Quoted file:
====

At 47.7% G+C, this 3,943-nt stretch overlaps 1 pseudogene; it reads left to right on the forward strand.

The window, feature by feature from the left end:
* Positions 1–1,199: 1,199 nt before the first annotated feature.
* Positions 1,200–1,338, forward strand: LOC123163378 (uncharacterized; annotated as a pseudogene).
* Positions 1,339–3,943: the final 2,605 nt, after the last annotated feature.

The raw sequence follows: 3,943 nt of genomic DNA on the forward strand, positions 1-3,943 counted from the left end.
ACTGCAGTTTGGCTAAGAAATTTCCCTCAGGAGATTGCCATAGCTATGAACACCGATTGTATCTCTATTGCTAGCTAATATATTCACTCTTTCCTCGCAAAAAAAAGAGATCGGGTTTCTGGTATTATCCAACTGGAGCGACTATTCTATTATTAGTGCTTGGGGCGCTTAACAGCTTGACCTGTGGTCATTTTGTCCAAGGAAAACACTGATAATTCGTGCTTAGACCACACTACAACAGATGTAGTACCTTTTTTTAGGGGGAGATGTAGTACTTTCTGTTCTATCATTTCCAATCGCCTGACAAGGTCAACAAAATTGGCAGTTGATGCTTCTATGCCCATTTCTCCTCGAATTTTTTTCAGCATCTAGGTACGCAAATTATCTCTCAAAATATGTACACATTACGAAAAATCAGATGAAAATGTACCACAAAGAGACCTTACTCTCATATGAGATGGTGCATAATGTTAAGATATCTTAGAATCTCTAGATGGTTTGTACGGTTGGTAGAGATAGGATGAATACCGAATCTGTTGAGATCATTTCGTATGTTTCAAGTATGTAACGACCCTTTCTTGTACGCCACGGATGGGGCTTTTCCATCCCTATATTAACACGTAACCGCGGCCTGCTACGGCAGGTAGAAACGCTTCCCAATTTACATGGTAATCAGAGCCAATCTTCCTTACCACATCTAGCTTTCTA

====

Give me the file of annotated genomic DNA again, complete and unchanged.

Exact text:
At 47.7% G+C, this 3,943-nt stretch overlaps 1 pseudogene; it reads left to right on the forward strand.

The window, feature by feature from the left end:
* Positions 1–1,199: 1,199 nt before the first annotated feature.
* Positions 1,200–1,338, forward strand: LOC123163378 (uncharacterized; annotated as a pseudogene).
* Positions 1,339–3,943: the final 2,605 nt, after the last annotated feature.

The raw sequence follows: 3,943 nt of genomic DNA on the forward strand, positions 1-3,943 counted from the left end.
ACTGCAGTTTGGCTAAGAAATTTCCCTCAGGAGATTGCCATAGCTATGAACACCGATTGTATCTCTATTGCTAGCTAATATATTCACTCTTTCCTCGCAAAAAAAAGAGATCGGGTTTCTGGTATTATCCAACTGGAGCGACTATTCTATTATTAGTGCTTGGGGCGCTTAACAGCTTGACCTGTGGTCATTTTGTCCAAGGAAAACACTGATAATTCGTGCTTAGACCACACTACAACAGATGTAGTACCTTTTTTTAGGGGGAGATGTAGTACTTTCTGTTCTATCATTTCCAATCGCCTGACAAGGTCAACAAAATTGGCAGTTGATGCTTCTATGCCCATTTCTCCTCGAATTTTTTTCAGCATCTAGGTACGCAAATTATCTCTCAAAATATGTACACATTACGAAAAATCAGATGAAAATGTACCACAAAGAGACCTTACTCTCATATGAGATGGTGCATAATGTTAAGATATCTTAGAATCTCTAGATGGTTTGTACGGTTGGTAGAGATAGGATGAATACCGAATCTGTTGAGATCATTTCGTATGTTTCAAGTATGTAACGACCCTTTCTTGTACGCCACGGATGGGGCTTTTCCATCCCTATATTAACACGTAACCGCGGCCTGCTACGGCAGGTAGAAACGCTTCCCAATTTACATGGTAATCAGAGCCAATCTTCCTTACCACATCTAGCTTTCTA